Feeds:
Posts
Comments

Posts Tagged ‘nature’

IMG_5151

OK. So it is mad that it has taken me over a year to write up my 3 weeks of wandering in Patagonia, but as I am shortly to set off on this year’s big wander – the West Highland Way – I thought I ought to finally sign off with my final instalment – finally!  If you’ve read my earlier posts, you will realise that we are slowly heading south. In fact, so south that you can’t go any further unless you go on a boat. And I don’t mean Ushuaia – fabulous frontier town – and Argentina’s self-titled Fin del Monde (End of the World).  Which, by the way, is definitely worth a visit.  Unless you are British.  Because the Marianas are still a sticking point, as per this sign on the Naval Docks:

IMG_4547

‘No entry to British pirates’ (roughly translated!)

That aside – Ushuaia, at the very tip of Argentina, is the main port of call for all those Antarctic cruise ships heading south for iceberg adventures, and it definitely has the feel of a pioneer town – the Government attracts people to live here with massive tax breaks to compensate for its isolation. You can easily spend a few days here, though it is pretty expensive, wandering the shops, and up and down the hills (great for the walking legs and lungs!). A hire car will take you out and about to the national parks, lakes, the penguin island (in part 3), and the End of the World narrow gauge tourist train (which travels at less than walking pace, so it’s a good place to take in the National Park it travels through and zen out, but not a good place if you are in a hurry). My tip: try to avoid the first couple of trains of the day when in season, as you will be competing for your narrow gauge seat with the bussed out cruise ship folk on day trips.

We were soon headed for our main goal – a cross-border zodiac crossing of the Beagle Channel (weather dependent) to make landfall on Chile’s Isle de Navarino – the southernmost-inhabited chunk of land in the world, unless you are aiming for an Antarctic base station: and the focus of much argy-bargy between the Argentinians and the Chileans – the good pope had to intervene at one stage to calm things down a little.  Once we got through an unenthusiastic passport control at the port, the zodiac was a hoot – full up with a hoary sea-captain and 9 random travellers & hikers (including a couple of intrepid cyclists), and even though the weather was clear and still, the waves were impressive. Arriving on the island itself was surreal and beautiful – we were handed off and wandered over a dodgy gang plank to the only buildings we could see, and all hung about somewhat awkwardly amongst the cow pats, waiting for something to happen.  After almost an hour, a minibus came roaring up the dirt road, and out jumped Mr Customs, who proceeded to check our backpacks most diligently, then pile us (and the bikes) into the minivan for a 40 minute drive to the tiny naval township of Puerto Williams. Another stop where we all handed over our passports and watched them disappear into a nondescript building, only to emerge faithfully another 30 minutes later, and we had officially arrived in Chile.

We loved Puerto Williams and the Isle with a passion – it really is a tiny, quirky frontier place with an absulutely fascinating indigenous history, and a fantastic museum. The most southerly trek in the world is also here – the Dientes del (teeth of) Navarino – a week long, rugged, self supporting circuit, of which we did part – climbing up to the top of the mountain about the port, to see the cheekily wagging flag aimed pointedly across the Channel towards Argentina. There are very few people here, and very few facilities beyond the – you guessed it – most southerly yacht club in the world, which services the ocean going yachts about to head around the Cape of Good Horn – you can buy a ride on one or sometimes even pick up some work if you have good sea legs and some serious skills (and a very sturdy stomach!).  Staying here was a total treat because we got to stay as the first customers at the magnificent Errante Eco-Lodge, quietly sitting in the landscape a few miles from town, looking across teh Beagle Channel, built by two passionate and incredible young Chileans, Constanze and Jorge, who make you never want to leave – or determined to come back. What a way to end a trip. x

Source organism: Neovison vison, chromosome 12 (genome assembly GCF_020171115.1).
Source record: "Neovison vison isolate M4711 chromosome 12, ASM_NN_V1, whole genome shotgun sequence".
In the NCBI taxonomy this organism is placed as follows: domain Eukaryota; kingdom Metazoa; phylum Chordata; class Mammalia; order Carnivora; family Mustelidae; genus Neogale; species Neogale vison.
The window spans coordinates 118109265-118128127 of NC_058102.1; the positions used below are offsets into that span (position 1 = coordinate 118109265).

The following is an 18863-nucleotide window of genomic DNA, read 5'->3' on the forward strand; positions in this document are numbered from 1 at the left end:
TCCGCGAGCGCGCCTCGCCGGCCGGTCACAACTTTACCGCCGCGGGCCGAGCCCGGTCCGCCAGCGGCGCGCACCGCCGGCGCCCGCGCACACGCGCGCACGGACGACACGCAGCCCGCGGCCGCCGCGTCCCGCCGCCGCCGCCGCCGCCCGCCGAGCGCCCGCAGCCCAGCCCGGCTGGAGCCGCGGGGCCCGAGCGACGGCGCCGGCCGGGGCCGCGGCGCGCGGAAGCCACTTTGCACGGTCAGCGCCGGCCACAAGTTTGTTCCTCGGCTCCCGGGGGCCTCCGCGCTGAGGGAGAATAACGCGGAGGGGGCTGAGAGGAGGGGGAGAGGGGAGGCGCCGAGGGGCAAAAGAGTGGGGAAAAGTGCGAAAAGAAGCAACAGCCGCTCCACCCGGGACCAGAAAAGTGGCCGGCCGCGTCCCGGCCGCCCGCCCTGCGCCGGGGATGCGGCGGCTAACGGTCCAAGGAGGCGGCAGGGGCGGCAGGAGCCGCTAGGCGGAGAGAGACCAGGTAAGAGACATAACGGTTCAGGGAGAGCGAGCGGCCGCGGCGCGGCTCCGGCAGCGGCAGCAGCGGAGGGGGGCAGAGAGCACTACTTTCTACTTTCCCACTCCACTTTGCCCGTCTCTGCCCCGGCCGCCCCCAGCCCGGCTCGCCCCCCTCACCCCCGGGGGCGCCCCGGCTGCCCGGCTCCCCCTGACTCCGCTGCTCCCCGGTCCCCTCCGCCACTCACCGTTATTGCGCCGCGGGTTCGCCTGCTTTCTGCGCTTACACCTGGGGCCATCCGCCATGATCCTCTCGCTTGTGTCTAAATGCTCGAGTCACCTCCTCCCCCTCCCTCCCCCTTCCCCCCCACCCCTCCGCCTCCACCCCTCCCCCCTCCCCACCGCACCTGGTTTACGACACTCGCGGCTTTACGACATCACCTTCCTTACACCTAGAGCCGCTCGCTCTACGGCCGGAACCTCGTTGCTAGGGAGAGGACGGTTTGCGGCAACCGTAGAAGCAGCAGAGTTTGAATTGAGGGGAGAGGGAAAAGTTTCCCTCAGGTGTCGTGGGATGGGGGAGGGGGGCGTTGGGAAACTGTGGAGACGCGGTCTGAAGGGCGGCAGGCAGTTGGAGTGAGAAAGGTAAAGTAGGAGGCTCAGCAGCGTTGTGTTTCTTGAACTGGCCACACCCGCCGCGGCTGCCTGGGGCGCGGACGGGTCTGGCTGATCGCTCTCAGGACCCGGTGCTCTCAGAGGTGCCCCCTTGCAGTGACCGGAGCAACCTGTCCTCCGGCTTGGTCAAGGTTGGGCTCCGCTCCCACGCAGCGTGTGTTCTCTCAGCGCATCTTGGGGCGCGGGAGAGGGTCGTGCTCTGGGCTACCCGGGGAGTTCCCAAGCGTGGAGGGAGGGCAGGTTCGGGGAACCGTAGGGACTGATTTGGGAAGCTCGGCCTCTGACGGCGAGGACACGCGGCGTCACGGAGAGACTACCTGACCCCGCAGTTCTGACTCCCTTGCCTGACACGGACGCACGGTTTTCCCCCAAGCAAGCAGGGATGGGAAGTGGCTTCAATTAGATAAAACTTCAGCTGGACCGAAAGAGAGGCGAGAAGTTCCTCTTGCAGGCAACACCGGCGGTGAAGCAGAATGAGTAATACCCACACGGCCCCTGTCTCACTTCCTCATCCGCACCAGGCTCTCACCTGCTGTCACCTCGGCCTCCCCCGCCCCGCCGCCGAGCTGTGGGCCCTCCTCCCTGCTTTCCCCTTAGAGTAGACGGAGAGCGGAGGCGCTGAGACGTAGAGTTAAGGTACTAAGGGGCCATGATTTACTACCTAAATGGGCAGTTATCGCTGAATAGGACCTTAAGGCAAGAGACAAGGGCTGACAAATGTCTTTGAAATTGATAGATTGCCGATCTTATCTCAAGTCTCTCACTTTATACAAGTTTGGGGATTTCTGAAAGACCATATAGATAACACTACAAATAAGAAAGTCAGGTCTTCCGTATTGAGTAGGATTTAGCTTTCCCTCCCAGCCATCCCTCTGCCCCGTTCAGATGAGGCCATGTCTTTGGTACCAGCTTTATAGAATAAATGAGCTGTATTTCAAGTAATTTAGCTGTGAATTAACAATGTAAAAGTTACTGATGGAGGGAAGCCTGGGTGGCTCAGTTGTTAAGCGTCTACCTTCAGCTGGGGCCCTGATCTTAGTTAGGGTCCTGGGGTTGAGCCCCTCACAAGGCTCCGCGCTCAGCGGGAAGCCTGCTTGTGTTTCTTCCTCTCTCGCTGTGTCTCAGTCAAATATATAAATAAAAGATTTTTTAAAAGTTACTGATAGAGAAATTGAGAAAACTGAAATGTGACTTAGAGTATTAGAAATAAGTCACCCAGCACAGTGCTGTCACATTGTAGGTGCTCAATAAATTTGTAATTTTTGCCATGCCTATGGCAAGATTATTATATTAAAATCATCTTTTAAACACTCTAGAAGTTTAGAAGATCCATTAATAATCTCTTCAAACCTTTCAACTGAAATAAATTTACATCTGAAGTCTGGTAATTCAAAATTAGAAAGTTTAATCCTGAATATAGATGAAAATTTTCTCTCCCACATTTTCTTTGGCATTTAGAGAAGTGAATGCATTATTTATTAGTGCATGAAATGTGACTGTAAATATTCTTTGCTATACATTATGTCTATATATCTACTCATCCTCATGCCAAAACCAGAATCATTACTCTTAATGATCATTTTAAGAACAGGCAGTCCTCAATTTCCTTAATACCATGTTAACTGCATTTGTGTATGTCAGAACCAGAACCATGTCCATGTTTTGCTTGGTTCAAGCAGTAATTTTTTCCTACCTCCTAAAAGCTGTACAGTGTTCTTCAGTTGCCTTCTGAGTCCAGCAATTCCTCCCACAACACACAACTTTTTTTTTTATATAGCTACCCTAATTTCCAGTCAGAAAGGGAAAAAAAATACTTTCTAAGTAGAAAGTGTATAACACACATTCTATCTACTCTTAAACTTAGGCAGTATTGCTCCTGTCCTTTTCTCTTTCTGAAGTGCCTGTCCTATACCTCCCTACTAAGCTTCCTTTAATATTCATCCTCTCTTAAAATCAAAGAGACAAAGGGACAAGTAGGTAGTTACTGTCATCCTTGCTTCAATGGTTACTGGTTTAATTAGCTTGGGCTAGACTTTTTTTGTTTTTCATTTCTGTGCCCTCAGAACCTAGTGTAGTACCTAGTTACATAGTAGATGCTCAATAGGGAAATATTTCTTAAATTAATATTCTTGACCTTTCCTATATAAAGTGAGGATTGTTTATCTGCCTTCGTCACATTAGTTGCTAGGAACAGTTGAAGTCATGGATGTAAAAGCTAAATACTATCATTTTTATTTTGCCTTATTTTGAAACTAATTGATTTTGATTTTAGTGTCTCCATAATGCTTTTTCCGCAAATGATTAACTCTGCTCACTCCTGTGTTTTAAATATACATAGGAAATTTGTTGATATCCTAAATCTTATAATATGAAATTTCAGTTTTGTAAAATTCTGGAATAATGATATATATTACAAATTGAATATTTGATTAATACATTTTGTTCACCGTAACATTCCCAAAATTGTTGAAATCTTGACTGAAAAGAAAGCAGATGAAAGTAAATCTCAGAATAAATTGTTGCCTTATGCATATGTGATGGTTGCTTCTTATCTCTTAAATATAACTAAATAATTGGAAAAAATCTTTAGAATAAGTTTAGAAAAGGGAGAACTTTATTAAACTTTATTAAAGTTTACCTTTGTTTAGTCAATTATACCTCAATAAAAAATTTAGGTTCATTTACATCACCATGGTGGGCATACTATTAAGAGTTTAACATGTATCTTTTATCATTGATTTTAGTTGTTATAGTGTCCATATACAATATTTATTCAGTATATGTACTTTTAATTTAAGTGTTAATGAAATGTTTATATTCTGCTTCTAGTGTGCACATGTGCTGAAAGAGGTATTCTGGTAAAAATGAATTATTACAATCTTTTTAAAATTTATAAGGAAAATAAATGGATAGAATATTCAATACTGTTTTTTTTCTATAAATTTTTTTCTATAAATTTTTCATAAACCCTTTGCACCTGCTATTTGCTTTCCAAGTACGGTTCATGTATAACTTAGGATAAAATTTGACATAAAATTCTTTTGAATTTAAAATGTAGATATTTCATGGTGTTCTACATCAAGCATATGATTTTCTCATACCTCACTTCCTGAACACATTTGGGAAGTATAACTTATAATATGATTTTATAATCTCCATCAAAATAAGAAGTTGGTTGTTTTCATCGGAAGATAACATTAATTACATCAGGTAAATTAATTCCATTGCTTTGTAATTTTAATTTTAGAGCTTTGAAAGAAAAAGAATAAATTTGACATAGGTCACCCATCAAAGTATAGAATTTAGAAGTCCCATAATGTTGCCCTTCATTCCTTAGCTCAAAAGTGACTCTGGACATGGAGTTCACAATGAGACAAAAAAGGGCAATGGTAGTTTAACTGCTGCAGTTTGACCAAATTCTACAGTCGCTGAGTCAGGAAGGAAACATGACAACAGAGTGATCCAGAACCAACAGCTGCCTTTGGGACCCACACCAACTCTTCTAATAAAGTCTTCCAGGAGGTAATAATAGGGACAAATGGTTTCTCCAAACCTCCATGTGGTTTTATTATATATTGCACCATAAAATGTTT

IMG_4928

Looking NORTH, towards the end of the world – Argentina’s ‘Fin del Mundo’, from ‘Beyond the End of the World’ – Isle de Navarino, Chile – it’s a sore point!

Advertisements

Read Full Post »

Autumn leaves in Bright - living up to its name!

Autumn leaves in Bright – living up to its name!

Had a totally glorious family weekend up in the High Country last weekend – in perfect Autumn weather. The autumn leaves were just starting to turn in the beautiful mountain village of Bright, the night air was crisp and cool, and the daytime skies were blue, blue, blue! There is so much to do and see around there, even outside of the ski season, so it’s really worth the 4 hour drive from Melbourne.  Local produce stalls are very distracting, with walnut and chestnut farms, olive groves, and berry and hop farms on either side of The Great Alpine Road to delay your journey, not to mention the VERY tempting vineyards – we had a very indulgent Autumn degustation lunch at Gapstead Winery: think quail and slow roasted autumn fruits – yummmmmm!  Our favourite roadside stall was selling roasted chocolate and chilli pumpkin seeds! Needless to say, our pantry is bulging!

Image

Bins of freshly harvested walnuts at Gapstead

The kids and I did some off-road ‘adventure’ segway-ing in the morning with Peter of Bright Segways, up and over rocky bush trails, through forestry trails and even over a swing bridge across the Ovens River. Who knew you could 4WD on a segway?! This is hands-down pretty fabulous family entertainment and a real crowd pleaser. What a hoot!

Image

Segway-ing beside the Ovens River near Bright